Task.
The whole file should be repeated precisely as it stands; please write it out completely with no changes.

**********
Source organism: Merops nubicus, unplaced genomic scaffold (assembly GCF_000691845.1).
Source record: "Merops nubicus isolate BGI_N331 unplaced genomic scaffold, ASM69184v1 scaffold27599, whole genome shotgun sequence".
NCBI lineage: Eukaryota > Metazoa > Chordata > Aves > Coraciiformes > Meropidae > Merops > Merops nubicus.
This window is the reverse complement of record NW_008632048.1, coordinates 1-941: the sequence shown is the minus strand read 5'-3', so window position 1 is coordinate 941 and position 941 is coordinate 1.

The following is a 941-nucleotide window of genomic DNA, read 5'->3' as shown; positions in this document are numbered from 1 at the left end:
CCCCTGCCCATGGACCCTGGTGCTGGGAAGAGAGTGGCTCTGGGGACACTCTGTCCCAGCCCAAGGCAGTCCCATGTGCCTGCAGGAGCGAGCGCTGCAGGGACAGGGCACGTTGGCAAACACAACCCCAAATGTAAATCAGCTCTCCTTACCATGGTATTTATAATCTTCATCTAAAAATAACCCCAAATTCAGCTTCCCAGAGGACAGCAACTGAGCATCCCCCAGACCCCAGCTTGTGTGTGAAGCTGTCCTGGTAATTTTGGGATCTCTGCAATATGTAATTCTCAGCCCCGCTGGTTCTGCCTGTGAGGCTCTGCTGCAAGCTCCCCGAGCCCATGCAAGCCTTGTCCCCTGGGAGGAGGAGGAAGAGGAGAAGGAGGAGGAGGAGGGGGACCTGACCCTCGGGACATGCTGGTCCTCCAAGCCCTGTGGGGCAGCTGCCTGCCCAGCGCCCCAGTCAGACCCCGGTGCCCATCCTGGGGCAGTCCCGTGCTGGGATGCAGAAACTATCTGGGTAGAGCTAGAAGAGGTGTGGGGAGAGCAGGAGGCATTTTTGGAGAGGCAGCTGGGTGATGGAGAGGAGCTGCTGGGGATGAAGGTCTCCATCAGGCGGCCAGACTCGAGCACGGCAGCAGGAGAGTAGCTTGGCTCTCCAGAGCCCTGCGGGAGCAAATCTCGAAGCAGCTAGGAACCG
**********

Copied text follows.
Source organism: Merops nubicus, unplaced genomic scaffold (assembly GCF_000691845.1).
Source record: "Merops nubicus isolate BGI_N331 unplaced genomic scaffold, ASM69184v1 scaffold27599, whole genome shotgun sequence".
NCBI lineage: Eukaryota > Metazoa > Chordata > Aves > Coraciiformes > Meropidae > Merops > Merops nubicus.
This window is the reverse complement of record NW_008632048.1, coordinates 1-941: the sequence shown is the minus strand read 5'-3', so window position 1 is coordinate 941 and position 941 is coordinate 1.

The following is a 941-nucleotide window of genomic DNA, read 5'->3' as shown; positions in this document are numbered from 1 at the left end:
CCCCTGCCCATGGACCCTGGTGCTGGGAAGAGAGTGGCTCTGGGGACACTCTGTCCCAGCCCAAGGCAGTCCCATGTGCCTGCAGGAGCGAGCGCTGCAGGGACAGGGCACGTTGGCAAACACAACCCCAAATGTAAATCAGCTCTCCTTACCATGGTATTTATAATCTTCATCTAAAAATAACCCCAAATTCAGCTTCCCAGAGGACAGCAACTGAGCATCCCCCAGACCCCAGCTTGTGTGTGAAGCTGTCCTGGTAATTTTGGGATCTCTGCAATATGTAATTCTCAGCCCCGCTGGTTCTGCCTGTGAGGCTCTGCTGCAAGCTCCCCGAGCCCATGCAAGCCTTGTCCCCTGGGAGGAGGAGGAAGAGGAGAAGGAGGAGGAGGAGGGGGACCTGACCCTCGGGACATGCTGGTCCTCCAAGCCCTGTGGGGCAGCTGCCTGCCCAGCGCCCCAGTCAGACCCCGGTGCCCATCCTGGGGCAGTCCCGTGCTGGGATGCAGAAACTATCTGGGTAGAGCTAGAAGAGGTGTGGGGAGAGCAGGAGGCATTTTTGGAGAGGCAGCTGGGTGATGGAGAGGAGCTGCTGGGGATGAAGGTCTCCATCAGGCGGCCAGACTCGAGCACGGCAGCAGGAGAGTAGCTTGGCTCTCCAGAGCCCTGCGGGAGCAAATCTCGAAGCAGCTAGGAACCG